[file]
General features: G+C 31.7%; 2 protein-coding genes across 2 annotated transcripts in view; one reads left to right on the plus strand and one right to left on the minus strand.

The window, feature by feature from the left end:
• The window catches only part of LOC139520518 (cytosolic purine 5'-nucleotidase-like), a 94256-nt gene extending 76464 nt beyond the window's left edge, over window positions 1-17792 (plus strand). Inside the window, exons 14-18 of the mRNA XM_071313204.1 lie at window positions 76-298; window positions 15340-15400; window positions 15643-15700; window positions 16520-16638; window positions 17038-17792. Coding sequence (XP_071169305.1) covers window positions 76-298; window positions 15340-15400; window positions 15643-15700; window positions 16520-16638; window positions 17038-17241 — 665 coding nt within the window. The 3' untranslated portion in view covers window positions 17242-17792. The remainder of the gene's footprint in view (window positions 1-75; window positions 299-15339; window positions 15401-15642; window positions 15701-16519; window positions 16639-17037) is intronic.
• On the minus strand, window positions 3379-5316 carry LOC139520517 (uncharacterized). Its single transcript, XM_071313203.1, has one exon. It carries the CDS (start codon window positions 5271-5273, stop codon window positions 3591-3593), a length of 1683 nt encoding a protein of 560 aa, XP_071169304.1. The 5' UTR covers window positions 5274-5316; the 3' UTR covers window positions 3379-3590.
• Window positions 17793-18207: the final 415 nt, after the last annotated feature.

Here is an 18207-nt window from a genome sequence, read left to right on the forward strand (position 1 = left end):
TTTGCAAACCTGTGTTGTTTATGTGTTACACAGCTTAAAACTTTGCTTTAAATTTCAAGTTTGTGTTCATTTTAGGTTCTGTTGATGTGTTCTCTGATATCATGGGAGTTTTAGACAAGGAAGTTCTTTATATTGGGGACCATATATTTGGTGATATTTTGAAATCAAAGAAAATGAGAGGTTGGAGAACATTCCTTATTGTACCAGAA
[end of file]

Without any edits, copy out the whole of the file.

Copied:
General features: G+C 31.7%; 2 protein-coding genes across 2 annotated transcripts in view; one reads left to right on the plus strand and one right to left on the minus strand.

The window, feature by feature from the left end:
• The window catches only part of LOC139520518 (cytosolic purine 5'-nucleotidase-like), a 94256-nt gene extending 76464 nt beyond the window's left edge, over window positions 1-17792 (plus strand). Inside the window, exons 14-18 of the mRNA XM_071313204.1 lie at window positions 76-298; window positions 15340-15400; window positions 15643-15700; window positions 16520-16638; window positions 17038-17792. Coding sequence (XP_071169305.1) covers window positions 76-298; window positions 15340-15400; window positions 15643-15700; window positions 16520-16638; window positions 17038-17241 — 665 coding nt within the window. The 3' untranslated portion in view covers window positions 17242-17792. The remainder of the gene's footprint in view (window positions 1-75; window positions 299-15339; window positions 15401-15642; window positions 15701-16519; window positions 16639-17037) is intronic.
• On the minus strand, window positions 3379-5316 carry LOC139520517 (uncharacterized). Its single transcript, XM_071313203.1, has one exon. It carries the CDS (start codon window positions 5271-5273, stop codon window positions 3591-3593), a length of 1683 nt encoding a protein of 560 aa, XP_071169304.1. The 5' UTR covers window positions 5274-5316; the 3' UTR covers window positions 3379-3590.
• Window positions 17793-18207: the final 415 nt, after the last annotated feature.

Here is an 18207-nt window from a genome sequence, read left to right on the forward strand (position 1 = left end):
TTTGCAAACCTGTGTTGTTTATGTGTTACACAGCTTAAAACTTTGCTTTAAATTTCAAGTTTGTGTTCATTTTAGGTTCTGTTGATGTGTTCTCTGATATCATGGGAGTTTTAGACAAGGAAGTTCTTTATATTGGGGACCATATATTTGGTGATATTTTGAAATCAAAGAAAATGAGAGGTTGGAGAACATTCCTTATTGTACCAGAA